backpain_pc_400_clr_2144The emergency department (ED) manages acute pain on a daily basis, ranging from non-traumatic back pain to traumatic fractures. Some providers jump immediately to opioids without considering other non-opioid alternatives or start at incorrect doses. In the age of the opioid epidemic (ALiEM-Annals of EM journal club; bookclub discussing Dreamland) and medication errors, choosing the initial right agent(s) and dose(s) are important. Dr. Nick Koch and Dr. Sergey Motov (@PainFreeED) from Maimonides Medical Center present a thoughtful, evidence-based PV reference card on selecting and dosing initial pain medications for ED patients. Also congratulations to Dr. Motov and his team for their recent 2015 Annals of EM publication1 on subdissociative dose ketamine for analgesia.

PV Card: Initial Pain Medication Options

Adapted from 1–14


  1. Motov S, Rockoff B, Cohen V, et al. Intravenous Subdissociative-Dose Ketamine Versus Morphine for Analgesia in the Emergency Department: A Randomized Controlled Trial. Ann Emerg Med. 2015;66(3):222-229.e1. [PubMed]
  2. Bartfield J, Flint R, McErlean M, Broderick J. Nebulized fentanyl for relief of abdominal pain. Acad Emerg Med. 2003;10(3):215-218. [PubMed]
  3. Borland M, Jacobs I, King B, O’Brien D. A randomized controlled trial comparing intranasal fentanyl to intravenous morphine for managing acute pain in children in the emergency department. Ann Emerg Med. 2007;49(3):335-340. [PubMed]
  4. Galinski M, Dolveck F, Combes X, et al. Management of severe acute pain in emergency settings: ketamine reduces morphine consumption. Am J Emerg Med. 2007;25(4):385-390. [PubMed]
  5. Friedman B, Esses D, Solorzano C, et al. A randomized controlled trial of prochlorperazine versus metoclopramide for treatment of acute migraine. Ann Emerg Med. 2008;52(4):399-406. [PubMed]
  6. Lvovschi V, Aubrun F, Bonnet P, et al. Intravenous morphine titration to treat severe pain in the ED. Am J Emerg Med. 2008;26(6):676-682. [PubMed]
  7. Chang A, Bijur P, Campbell C, Murphy M, Gallagher E. Safety and efficacy of rapid titration using 1mg doses of intravenous hydromorphone in emergency department patients with acute severe pain: the “1+1” protocol. Ann Emerg Med. 2009;54(2):221-225. [PubMed]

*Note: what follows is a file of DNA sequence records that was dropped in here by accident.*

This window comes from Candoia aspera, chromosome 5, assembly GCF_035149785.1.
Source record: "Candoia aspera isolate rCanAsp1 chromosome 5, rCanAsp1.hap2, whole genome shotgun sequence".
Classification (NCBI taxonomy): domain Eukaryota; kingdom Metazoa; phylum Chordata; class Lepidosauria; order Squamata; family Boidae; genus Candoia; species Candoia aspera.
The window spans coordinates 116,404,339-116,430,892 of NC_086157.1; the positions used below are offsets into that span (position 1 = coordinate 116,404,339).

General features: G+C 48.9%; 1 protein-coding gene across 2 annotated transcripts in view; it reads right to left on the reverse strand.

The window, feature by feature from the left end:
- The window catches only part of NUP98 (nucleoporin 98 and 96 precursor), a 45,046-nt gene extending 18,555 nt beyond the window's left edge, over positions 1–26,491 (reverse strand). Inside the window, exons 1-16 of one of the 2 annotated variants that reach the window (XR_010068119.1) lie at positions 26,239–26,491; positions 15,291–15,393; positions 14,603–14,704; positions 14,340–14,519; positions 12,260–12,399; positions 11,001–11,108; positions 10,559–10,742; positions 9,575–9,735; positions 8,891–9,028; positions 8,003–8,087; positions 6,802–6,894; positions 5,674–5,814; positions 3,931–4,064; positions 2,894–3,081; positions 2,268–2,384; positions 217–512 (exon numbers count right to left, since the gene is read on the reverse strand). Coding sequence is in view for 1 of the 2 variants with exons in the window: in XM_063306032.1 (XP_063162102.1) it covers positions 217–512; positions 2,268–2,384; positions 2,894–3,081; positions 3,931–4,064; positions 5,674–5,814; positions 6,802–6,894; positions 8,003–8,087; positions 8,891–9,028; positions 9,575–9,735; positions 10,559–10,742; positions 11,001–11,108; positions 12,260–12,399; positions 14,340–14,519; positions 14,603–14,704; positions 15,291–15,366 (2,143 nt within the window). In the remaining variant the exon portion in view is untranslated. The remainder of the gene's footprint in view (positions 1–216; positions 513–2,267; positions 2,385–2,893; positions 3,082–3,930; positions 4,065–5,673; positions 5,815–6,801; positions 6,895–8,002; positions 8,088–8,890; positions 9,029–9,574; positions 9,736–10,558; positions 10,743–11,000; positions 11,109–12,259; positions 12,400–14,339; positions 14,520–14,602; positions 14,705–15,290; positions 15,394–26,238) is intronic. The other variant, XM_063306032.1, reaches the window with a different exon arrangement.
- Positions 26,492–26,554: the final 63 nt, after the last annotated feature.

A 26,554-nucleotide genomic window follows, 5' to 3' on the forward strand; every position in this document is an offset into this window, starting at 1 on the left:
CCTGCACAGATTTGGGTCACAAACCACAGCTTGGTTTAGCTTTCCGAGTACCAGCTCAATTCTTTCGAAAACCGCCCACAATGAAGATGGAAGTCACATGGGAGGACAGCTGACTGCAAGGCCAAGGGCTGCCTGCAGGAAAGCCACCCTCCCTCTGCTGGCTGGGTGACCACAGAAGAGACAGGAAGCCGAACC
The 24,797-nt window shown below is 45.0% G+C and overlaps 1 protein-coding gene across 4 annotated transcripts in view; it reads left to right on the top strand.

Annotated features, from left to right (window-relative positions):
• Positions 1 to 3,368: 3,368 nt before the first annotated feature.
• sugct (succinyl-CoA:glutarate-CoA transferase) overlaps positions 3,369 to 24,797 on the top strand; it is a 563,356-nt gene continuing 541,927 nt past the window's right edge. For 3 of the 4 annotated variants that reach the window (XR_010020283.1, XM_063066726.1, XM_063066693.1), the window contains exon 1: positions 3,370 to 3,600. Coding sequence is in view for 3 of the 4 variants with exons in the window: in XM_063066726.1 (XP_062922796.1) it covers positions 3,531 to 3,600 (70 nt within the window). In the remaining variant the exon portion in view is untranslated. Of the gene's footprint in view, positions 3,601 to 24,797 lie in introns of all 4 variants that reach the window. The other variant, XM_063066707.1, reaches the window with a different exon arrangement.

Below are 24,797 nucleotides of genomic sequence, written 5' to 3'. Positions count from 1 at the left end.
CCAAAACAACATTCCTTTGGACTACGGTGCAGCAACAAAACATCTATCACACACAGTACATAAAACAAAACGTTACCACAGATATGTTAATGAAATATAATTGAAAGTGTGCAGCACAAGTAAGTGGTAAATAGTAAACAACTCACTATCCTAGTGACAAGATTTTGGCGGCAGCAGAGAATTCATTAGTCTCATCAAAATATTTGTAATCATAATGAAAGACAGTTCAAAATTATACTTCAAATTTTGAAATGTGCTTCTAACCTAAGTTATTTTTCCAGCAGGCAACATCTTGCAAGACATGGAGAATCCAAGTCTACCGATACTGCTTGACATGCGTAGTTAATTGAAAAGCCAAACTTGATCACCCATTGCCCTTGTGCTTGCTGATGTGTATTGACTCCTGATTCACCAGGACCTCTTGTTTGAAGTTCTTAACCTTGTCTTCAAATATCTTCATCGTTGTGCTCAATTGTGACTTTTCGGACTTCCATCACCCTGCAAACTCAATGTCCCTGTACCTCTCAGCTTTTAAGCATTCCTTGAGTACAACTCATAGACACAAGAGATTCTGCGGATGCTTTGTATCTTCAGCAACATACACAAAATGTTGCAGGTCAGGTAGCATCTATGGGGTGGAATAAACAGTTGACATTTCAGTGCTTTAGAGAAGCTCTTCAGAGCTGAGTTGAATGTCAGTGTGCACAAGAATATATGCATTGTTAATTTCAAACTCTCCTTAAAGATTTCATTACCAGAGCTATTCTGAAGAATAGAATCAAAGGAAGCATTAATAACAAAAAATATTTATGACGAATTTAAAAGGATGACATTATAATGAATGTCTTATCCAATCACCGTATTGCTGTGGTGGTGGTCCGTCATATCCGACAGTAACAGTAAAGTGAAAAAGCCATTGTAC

8. Kostic M, Gutierrez F, Rieg T, Moore T, Gendron R. A prospective, randomized trial of intravenous prochlorperazine versus subcutaneous sumatriptan in acute migraine therapy in the emergency department. Ann Emerg Med. 2010;56(1):1-6. [PubMed]
  9. Patanwala A, Keim S, Erstad B. Intravenous opioids for severe acute pain in the emergency department. Ann Pharmacother. 2010;44(11):1800-1809. [PubMed]
  10. Leong L, Kelly A. Are butyrophenones effective for the treatment of primary headache in the emergency department? CJEM. 2011;13(2):96-104. [PubMed]
  11. Andolfatto G, Willman E, Joo D, et al. Intranasal ketamine for analgesia in the emergency department: a prospective observational series. Acad Emerg Med. 2013;20(10):1050-1054. [PubMed]
  12. Yeaman F, Meek R, Egerton-Warburton D, Rosengarten P, Graudins A. Sub-dissociative-dose intranasal ketamine for moderate to severe pain in adult emergency department patients. Emerg Med Australas. 2014;26(3):237-242. [PubMed]
  13. Beaudoin F, Lin C, Guan W, Merchant R. Low-dose ketamine improves pain relief in patients receiving intravenous opioids for acute pain in the emergency department: results of a randomized, double-blind, clinical trial. Acad Emerg Med. 2014;21(11):1193-1202. [PubMed]
  14. Miller J, Schauer S, Ganem V, Bebarta V. Low-dose ketamine vs morphine for acute pain in the ED: a randomized controlled trial. Am J Emerg Med. 2015;33(3):402-408. [PubMed]
Michelle Lin, MD
ALiEM Founder and CEO
Professor and Digital Innovation Lab Director
Department of Emergency Medicine
University of California, San Francisco
Michelle Lin, MD


Professor of Emerg Med at UCSF-Zuckerberg SF General. ALiEM Founder @aliemteam #PostitPearls at Bio:
Michelle Lin, MD